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“The crisis of today is the joke of tomorrow.”
-H. G. Wells
One of the greatest benefits you will ever have when going through difficult times is the ability to laugh at yourself and your circumstances.
Research indicates that laughter has a positive effect on our brains – it literally changes the brain.
Even in the midst of distress and anxiety, we can find something that can make us smile or laugh. We can find that drop of humor in any difficult situation, and when that happens, the resulting laughter can instantly transport us to another world.
Laughter not only makes us feel good but is a powerful remedy to heal the soul and mend the body.
Humor is a revival, a mini vacation, a breath of fresh air and a way to cope. It removes us from the intensity of the problem in the moment. Each of us has the ability to see the funny side of life.
Humor makes life more bearable, allows us to laugh at ourselves and our problems, no matter how desperate they may seem. It gives us power over what seems impossible. It replaces hopelessness with hope. Everyone can cultivate humor and laughter.
I love to read memoirs of people who have used laughter and humor to help them through tough times. Allen Klein, author of The Healing Power of Humor, shared how he and his beloved wife chose to focus on the “ludicrous, the absurd, and the farcical” as she faced death.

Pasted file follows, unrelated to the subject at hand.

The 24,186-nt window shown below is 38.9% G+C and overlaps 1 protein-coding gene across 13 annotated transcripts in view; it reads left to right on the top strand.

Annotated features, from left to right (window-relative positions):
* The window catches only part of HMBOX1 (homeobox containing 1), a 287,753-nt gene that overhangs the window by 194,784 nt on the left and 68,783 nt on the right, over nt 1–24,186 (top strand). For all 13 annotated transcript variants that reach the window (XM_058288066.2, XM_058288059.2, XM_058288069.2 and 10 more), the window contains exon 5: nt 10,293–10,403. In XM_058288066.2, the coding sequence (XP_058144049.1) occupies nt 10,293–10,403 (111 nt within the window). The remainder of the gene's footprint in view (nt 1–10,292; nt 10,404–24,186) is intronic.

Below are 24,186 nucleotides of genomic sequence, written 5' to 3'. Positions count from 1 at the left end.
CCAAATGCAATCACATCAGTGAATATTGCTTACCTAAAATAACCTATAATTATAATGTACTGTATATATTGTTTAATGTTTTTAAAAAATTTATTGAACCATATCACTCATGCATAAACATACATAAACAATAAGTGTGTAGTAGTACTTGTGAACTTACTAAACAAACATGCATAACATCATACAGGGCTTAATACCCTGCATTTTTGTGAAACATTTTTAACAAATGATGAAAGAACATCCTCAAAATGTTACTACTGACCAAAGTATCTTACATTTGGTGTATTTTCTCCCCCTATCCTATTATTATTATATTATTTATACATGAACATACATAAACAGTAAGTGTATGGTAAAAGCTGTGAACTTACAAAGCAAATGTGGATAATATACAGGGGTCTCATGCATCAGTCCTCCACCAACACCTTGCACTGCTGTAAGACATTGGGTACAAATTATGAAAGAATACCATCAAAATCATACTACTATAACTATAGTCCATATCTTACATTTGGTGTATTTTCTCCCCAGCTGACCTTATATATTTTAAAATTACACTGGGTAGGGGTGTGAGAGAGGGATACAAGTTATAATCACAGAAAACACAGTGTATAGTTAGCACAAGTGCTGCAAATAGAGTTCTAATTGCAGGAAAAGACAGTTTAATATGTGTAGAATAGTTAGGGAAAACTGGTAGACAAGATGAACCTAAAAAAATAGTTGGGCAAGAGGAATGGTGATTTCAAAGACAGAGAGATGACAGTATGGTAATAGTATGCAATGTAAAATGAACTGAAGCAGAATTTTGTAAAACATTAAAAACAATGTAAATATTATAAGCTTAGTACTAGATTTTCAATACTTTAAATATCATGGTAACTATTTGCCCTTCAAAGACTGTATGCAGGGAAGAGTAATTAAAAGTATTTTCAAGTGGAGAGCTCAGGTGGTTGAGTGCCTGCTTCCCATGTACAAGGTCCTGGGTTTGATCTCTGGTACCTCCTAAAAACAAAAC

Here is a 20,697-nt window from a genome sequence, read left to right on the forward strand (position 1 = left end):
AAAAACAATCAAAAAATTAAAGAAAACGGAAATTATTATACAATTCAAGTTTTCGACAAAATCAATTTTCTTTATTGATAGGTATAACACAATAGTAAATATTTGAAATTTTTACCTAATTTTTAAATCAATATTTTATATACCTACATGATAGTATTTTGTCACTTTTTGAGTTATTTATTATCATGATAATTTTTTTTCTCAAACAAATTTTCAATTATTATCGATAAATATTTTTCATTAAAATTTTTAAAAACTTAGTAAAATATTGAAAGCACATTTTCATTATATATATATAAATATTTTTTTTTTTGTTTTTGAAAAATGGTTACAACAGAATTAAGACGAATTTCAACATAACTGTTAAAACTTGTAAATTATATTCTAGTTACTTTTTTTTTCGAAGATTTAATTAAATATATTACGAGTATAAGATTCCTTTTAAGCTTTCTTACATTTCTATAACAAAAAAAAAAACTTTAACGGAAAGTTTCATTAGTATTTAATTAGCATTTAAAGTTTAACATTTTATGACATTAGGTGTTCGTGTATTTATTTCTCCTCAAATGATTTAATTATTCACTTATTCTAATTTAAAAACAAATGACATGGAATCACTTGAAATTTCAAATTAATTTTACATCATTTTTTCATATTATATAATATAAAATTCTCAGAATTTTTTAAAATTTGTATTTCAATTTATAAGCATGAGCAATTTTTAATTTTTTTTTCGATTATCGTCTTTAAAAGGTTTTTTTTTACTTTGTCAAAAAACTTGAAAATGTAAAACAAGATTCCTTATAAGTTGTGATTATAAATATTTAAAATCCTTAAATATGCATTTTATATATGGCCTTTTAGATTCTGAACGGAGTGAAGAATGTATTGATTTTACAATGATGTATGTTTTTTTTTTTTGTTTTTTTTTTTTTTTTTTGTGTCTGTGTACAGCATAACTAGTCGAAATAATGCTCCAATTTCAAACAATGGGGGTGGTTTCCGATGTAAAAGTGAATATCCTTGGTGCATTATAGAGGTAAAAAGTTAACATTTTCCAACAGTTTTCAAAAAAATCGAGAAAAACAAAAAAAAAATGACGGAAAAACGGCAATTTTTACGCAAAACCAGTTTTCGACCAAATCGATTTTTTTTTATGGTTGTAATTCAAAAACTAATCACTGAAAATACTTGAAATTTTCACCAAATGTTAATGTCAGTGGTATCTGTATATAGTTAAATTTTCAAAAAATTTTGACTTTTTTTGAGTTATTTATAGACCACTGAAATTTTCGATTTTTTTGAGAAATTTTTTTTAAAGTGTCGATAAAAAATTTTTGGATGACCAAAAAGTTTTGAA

They laughed over the ridiculous and after her death these memories put a smile on his lips along with the tears on the eyelids. The focus remained on the good times together and the wonderful memories they created.
When was the last time you laughed – really laughed – until the tears rolled down your cheeks, your sides hurt, and you gasped for air? You laughed and laughed and didn’t want to stop.
Something tickled your funny bone so that in an instant, you saw the world differently – your situation was not so bad; it was funny. Your problem was not so profound; it was laughable. The ludicrous became the comical. The world had turned upside down and you laughed as you swung in the absurdity of the moment.
What precipitated that laughter?
How did it change how you felt about your world, your situation, yourself?
How did it change the minutes and hours afterwards?
At a dinner party I gave for a group of close friends, we celebrated the life of my husband with laughter and remembrances. He always found the humorous side to things. Together we toasted his life and shared stories about the funny things he used to do, the way he could laugh at himself, make others smile or laugh and how much we loved his brilliant mind and subtle humor. It was more than just a celebration of his life; it was placing wonderful stories, events, and connections lovingly in our memories, so whenever we thought of him it was with that enduring smile on our lips.
What makes you laugh?
When do you laugh the most? Can you purposefully look for those things that make you laugh? How can you bring humor into your life?
Remember that humor takes the edge off any crisis. Take an intolerable situation, flip it over and “tickle its tummy.”
Take a bad day and blow it out of proportion. Exaggerate. Make a mountain out of a molehill.
Comedians take the crises of the world and turn them into laughter all the time. We can do the same. Humor gives us a way to balance our life.